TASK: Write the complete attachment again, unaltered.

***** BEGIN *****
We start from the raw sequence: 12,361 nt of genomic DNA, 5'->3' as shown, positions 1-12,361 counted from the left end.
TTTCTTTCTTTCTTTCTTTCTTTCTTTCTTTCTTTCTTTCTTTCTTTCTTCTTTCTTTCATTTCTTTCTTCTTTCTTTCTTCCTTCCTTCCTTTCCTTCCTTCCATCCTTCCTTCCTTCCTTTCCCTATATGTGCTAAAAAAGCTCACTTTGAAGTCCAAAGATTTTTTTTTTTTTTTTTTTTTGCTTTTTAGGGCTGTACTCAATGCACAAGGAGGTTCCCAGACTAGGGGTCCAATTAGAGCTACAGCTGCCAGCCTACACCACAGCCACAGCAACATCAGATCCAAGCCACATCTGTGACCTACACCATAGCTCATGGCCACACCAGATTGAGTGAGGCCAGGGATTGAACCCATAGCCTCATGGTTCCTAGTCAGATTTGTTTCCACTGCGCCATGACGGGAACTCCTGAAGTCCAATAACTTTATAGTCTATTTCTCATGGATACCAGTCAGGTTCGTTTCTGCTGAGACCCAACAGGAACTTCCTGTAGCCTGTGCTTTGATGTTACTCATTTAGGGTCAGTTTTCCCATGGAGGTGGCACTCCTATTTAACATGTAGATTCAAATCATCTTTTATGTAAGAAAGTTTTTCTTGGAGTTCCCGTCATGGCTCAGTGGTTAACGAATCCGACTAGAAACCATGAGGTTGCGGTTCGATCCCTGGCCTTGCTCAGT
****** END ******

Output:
We start from the raw sequence: 12,361 nt of genomic DNA, 5'->3' as shown, positions 1-12,361 counted from the left end.
TTTCTTTCTTTCTTTCTTTCTTTCTTTCTTTCTTTCTTTCTTTCTTTCTTCTTTCTTTCATTTCTTTCTTCTTTCTTTCTTCCTTCCTTCCTTTCCTTCCTTCCATCCTTCCTTCCTTCCTTTCCCTATATGTGCTAAAAAAGCTCACTTTGAAGTCCAAAGATTTTTTTTTTTTTTTTTTTTTGCTTTTTAGGGCTGTACTCAATGCACAAGGAGGTTCCCAGACTAGGGGTCCAATTAGAGCTACAGCTGCCAGCCTACACCACAGCCACAGCAACATCAGATCCAAGCCACATCTGTGACCTACACCATAGCTCATGGCCACACCAGATTGAGTGAGGCCAGGGATTGAACCCATAGCCTCATGGTTCCTAGTCAGATTTGTTTCCACTGCGCCATGACGGGAACTCCTGAAGTCCAATAACTTTATAGTCTATTTCTCATGGATACCAGTCAGGTTCGTTTCTGCTGAGACCCAACAGGAACTTCCTGTAGCCTGTGCTTTGATGTTACTCATTTAGGGTCAGTTTTCCCATGGAGGTGGCACTCCTATTTAACATGTAGATTCAAATCATCTTTTATGTAAGAAAGTTTTTCTTGGAGTTCCCGTCATGGCTCAGTGGTTAACGAATCCGACTAGAAACCATGAGGTTGCGGTTCGATCCCTGGCCTTGCTCAGT